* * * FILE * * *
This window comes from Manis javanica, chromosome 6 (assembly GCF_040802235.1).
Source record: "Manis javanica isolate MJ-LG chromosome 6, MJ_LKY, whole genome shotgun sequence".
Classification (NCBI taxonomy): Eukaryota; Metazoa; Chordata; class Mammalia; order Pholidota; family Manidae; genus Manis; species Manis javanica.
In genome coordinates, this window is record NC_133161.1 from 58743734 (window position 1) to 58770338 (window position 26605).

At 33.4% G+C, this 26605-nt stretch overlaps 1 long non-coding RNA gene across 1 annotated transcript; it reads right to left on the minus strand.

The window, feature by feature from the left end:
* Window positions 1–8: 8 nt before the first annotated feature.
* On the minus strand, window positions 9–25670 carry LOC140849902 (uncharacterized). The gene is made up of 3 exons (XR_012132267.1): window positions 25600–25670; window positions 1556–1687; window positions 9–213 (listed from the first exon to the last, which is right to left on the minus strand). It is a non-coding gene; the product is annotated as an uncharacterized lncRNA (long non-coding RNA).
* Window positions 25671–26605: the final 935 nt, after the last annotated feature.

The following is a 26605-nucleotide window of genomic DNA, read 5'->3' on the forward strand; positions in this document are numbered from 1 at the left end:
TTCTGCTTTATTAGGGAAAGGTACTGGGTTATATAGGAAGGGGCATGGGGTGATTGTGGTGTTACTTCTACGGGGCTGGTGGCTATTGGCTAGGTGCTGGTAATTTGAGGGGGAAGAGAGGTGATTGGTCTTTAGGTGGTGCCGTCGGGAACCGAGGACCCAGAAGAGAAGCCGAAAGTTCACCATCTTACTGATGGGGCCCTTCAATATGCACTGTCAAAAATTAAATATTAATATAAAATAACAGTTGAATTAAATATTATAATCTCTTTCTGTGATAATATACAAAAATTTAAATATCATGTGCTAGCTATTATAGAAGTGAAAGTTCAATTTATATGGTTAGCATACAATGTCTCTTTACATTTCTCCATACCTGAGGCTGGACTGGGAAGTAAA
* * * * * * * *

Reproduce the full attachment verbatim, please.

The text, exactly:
This window comes from Manis javanica, chromosome 6 (assembly GCF_040802235.1).
Source record: "Manis javanica isolate MJ-LG chromosome 6, MJ_LKY, whole genome shotgun sequence".
Classification (NCBI taxonomy): Eukaryota; Metazoa; Chordata; class Mammalia; order Pholidota; family Manidae; genus Manis; species Manis javanica.
In genome coordinates, this window is record NC_133161.1 from 58743734 (window position 1) to 58770338 (window position 26605).

At 33.4% G+C, this 26605-nt stretch overlaps 1 long non-coding RNA gene across 1 annotated transcript; it reads right to left on the minus strand.

The window, feature by feature from the left end:
* Window positions 1–8: 8 nt before the first annotated feature.
* On the minus strand, window positions 9–25670 carry LOC140849902 (uncharacterized). The gene is made up of 3 exons (XR_012132267.1): window positions 25600–25670; window positions 1556–1687; window positions 9–213 (listed from the first exon to the last, which is right to left on the minus strand). It is a non-coding gene; the product is annotated as an uncharacterized lncRNA (long non-coding RNA).
* Window positions 25671–26605: the final 935 nt, after the last annotated feature.

The following is a 26605-nucleotide window of genomic DNA, read 5'->3' on the forward strand; positions in this document are numbered from 1 at the left end:
TTCTGCTTTATTAGGGAAAGGTACTGGGTTATATAGGAAGGGGCATGGGGTGATTGTGGTGTTACTTCTACGGGGCTGGTGGCTATTGGCTAGGTGCTGGTAATTTGAGGGGGAAGAGAGGTGATTGGTCTTTAGGTGGTGCCGTCGGGAACCGAGGACCCAGAAGAGAAGCCGAAAGTTCACCATCTTACTGATGGGGCCCTTCAATATGCACTGTCAAAAATTAAATATTAATATAAAATAACAGTTGAATTAAATATTATAATCTCTTTCTGTGATAATATACAAAAATTTAAATATCATGTGCTAGCTATTATAGAAGTGAAAGTTCAATTTATATGGTTAGCATACAATGTCTCTTTACATTTCTCCATACCTGAGGCTGGACTGGGAAGTAAA